MIT to pay $15k in fines, upgrade exhaust stacks after state finds air quality violations at utility plant
MIT will pay $15,000 in fines, make up upgrades to some of its exhaust stacks, and establish better training for employees who monitor emissions after state environmental officials said they found air quality violations at the campus’ central utility plant.
Eric Worrall, acting regional director of the Massachusetts Department of Environmental Protection’s Northeast Regional Office in Wilmington, said MIT failed to properly monitor air quality emissions at the plant, which he said was “unacceptable."
The alleged violations occurred during 2010 and 2011, but they were not discovered until after state officials reviewed reports MIT submitted in 2012 and inspected the institute’s emergency generators and boilers, exhaust stacks, emission records and the utility plant, state officials said.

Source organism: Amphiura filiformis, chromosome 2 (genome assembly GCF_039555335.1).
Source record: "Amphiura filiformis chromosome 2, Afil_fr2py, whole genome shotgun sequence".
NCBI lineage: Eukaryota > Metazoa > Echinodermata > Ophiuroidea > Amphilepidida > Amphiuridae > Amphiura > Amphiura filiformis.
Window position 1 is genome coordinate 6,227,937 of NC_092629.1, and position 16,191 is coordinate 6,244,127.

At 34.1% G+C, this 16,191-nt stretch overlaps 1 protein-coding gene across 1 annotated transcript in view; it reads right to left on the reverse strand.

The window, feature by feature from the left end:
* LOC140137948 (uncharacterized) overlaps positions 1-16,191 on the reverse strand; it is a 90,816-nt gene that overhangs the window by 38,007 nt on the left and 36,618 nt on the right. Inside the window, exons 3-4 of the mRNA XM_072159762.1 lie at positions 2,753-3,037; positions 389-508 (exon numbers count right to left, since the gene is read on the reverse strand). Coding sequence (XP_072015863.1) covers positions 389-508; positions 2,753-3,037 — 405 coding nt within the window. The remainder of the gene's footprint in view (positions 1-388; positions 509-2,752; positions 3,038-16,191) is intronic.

The plant, located on Vassar Street in Cambridge, houses boilers, a combustion turbine, and an emergency generator.
State officials said violations at the plant included: excess opacity, or visible emissions; excess carbon monoxide emissions; excessive downtime for systems at the plant that are meant to continuously monitor for carbon monoxide and nitrogen oxides emissions; and excessive downtime for the plant’s opacity analyzer.
Along with the fine, MIT will, by the end of 2013, upgrade the exhaust stacks cited by state officials.
Officials said the exact changes for each exhaust stack, which serve natural gas boilers and emergency diesel engine generators, will be determined through “ongoing evaluation.”
But the modifications will include one or more of the following: increasing stack height; modifying the exhaust stack to vent vertically; removing existing rain caps on the exhaust stacks where appropriate; and installing active particulate matter filters on diesel engines where appropriate.
By the end of March, the institute will also either install an active particulate matter filter on one diesel generator or it will permanently remove the generator from service.
And, MIT agreed with state officials to establish a plan within 60 days to implement a training program for all personnel who work with the emission and opacity monitory systems. The training program will include refresher training sessions at least twice a year.